A new City Council bill would create an alert system to help catch drivers involved in hit-and-run collisions that have caused death or serious injury.

Manhattan Councilman Ydanis Rodriguez, chair of the Council’s Transportation Committee, will introduce the legislation on Wednesday after rallying in City Hall Park with transit advocates, elected officials and family and friends of victims.

“Hit-and-run drivers usually flee the scene of a crash because they think they can get away with their crime,” said Rodriguez. “It’s up to our police force to prove these drivers wrong and this bill will now put more eyes and ears on the street to assist them.”

The legislation would establish a system similar to the existing 311 or Amber alerts. Within 12 hours after the determination that a hit-and-run causing death or serious injury had occurred, a city agency would send out alerts via text or email messages, television and radio broadcasts and telephone calls, but leaves room for the city to use “any appropriate means” to get its alert out.

It would also call for the city to outline protocol for alerting media, medical and community organizations of the crimes. Though the bill doesn’t detail the language of the alerts, Rodriguez said that he’d like the messages to include offenders’ vehicle makes and models as well as other identifying features.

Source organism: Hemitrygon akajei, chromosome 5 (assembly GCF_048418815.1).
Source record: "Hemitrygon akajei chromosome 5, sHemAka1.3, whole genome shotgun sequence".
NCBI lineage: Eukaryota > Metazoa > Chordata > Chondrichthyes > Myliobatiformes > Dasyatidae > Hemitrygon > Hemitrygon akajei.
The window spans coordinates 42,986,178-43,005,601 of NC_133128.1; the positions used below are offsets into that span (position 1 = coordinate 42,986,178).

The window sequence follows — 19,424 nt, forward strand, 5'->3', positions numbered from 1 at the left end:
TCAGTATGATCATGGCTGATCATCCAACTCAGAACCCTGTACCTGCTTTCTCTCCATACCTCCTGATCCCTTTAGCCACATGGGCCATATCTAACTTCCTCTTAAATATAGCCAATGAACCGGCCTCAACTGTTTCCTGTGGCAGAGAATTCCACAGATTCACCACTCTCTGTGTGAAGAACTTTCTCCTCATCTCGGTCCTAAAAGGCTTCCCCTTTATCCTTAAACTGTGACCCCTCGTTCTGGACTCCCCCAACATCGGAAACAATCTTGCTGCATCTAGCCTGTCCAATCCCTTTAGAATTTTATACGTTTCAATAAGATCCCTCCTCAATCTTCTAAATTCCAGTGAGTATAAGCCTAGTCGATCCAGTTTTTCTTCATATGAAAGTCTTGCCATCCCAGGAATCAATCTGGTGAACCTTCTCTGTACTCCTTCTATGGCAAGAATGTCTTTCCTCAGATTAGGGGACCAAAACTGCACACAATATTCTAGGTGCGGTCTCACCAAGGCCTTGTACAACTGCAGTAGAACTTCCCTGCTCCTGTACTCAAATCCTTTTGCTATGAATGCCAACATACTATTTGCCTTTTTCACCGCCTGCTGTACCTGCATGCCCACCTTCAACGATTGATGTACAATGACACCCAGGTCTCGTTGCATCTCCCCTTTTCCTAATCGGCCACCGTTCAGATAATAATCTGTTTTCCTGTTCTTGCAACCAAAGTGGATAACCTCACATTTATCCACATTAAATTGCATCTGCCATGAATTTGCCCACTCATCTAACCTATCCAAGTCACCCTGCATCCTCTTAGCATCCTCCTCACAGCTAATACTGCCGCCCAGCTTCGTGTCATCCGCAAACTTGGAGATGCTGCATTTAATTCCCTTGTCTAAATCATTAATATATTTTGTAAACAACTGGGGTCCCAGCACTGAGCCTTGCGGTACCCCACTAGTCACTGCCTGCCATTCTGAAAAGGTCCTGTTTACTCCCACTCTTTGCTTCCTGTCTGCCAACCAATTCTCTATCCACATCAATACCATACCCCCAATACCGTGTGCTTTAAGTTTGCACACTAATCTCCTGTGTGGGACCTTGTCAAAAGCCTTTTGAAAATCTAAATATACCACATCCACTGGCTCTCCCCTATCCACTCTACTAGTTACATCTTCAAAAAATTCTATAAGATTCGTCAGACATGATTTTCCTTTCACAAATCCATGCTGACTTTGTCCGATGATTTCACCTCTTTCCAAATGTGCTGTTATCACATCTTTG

Facing an uptick in hit-and-run collisions in the city, this will be the second piece of related legislation that Rodriguez will be introducing to catch offenders. Earlier in January, Rodriguez unveiled legislation that would create a reward of up to $1,000 for anyone who provides information leading to the arrest of a driver who fled the scene after killing or seriously injuring someone.

Out of the 38 fatal hit-and-runs in 2016, 13 arrests were made, according to Police Department data. This year, there have been five fatal hit-and-runs—four of which involved pedestrians, the advocacy group Transportation Alternatives found.

“Each time a hit-and-run driver gets away, it increases the chances that another innocent New Yorker gets struck down,” said Paul Steely White, executive director at Transportation Alternatives.

Sarah Kaufman, assistant director for technology programming at the NYU Rudin Center for Transportation, reserved judgement on the bill’s potential until she’s heard more about how the alert system would be implemented..

She cautioned that alerts should geo-target recipients to ensure that the right people are getting the message.

“Otherwise you risk alert fatigue,” she said. “People could stop subscribing to these important alerts and could miss critical information.”